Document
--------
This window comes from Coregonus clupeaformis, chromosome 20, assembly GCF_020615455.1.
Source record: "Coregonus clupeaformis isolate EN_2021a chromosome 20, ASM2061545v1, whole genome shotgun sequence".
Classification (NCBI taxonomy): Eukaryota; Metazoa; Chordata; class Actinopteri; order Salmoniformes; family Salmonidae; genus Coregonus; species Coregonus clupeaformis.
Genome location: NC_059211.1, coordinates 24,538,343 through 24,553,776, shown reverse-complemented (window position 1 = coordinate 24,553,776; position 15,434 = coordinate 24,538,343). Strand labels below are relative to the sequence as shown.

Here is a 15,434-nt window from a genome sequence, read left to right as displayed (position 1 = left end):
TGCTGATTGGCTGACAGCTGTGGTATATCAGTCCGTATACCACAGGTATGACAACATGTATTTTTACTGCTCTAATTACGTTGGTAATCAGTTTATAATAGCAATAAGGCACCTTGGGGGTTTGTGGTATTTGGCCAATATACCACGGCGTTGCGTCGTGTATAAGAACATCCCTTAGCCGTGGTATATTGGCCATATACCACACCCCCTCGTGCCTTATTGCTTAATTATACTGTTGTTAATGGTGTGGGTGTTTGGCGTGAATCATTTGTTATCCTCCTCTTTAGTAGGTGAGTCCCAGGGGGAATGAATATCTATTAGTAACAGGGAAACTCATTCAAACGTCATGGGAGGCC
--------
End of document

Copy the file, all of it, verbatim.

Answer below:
This window comes from Coregonus clupeaformis, chromosome 20, assembly GCF_020615455.1.
Source record: "Coregonus clupeaformis isolate EN_2021a chromosome 20, ASM2061545v1, whole genome shotgun sequence".
Classification (NCBI taxonomy): Eukaryota; Metazoa; Chordata; class Actinopteri; order Salmoniformes; family Salmonidae; genus Coregonus; species Coregonus clupeaformis.
Genome location: NC_059211.1, coordinates 24,538,343 through 24,553,776, shown reverse-complemented (window position 1 = coordinate 24,553,776; position 15,434 = coordinate 24,538,343). Strand labels below are relative to the sequence as shown.

Here is a 15,434-nt window from a genome sequence, read left to right as displayed (position 1 = left end):
TGCTGATTGGCTGACAGCTGTGGTATATCAGTCCGTATACCACAGGTATGACAACATGTATTTTTACTGCTCTAATTACGTTGGTAATCAGTTTATAATAGCAATAAGGCACCTTGGGGGTTTGTGGTATTTGGCCAATATACCACGGCGTTGCGTCGTGTATAAGAACATCCCTTAGCCGTGGTATATTGGCCATATACCACACCCCCTCGTGCCTTATTGCTTAATTATACTGTTGTTAATGGTGTGGGTGTTTGGCGTGAATCATTTGTTATCCTCCTCTTTAGTAGGTGAGTCCCAGGGGGAATGAATATCTATTAGTAACAGGGAAACTCATTCAAACGTCATGGGAGGCC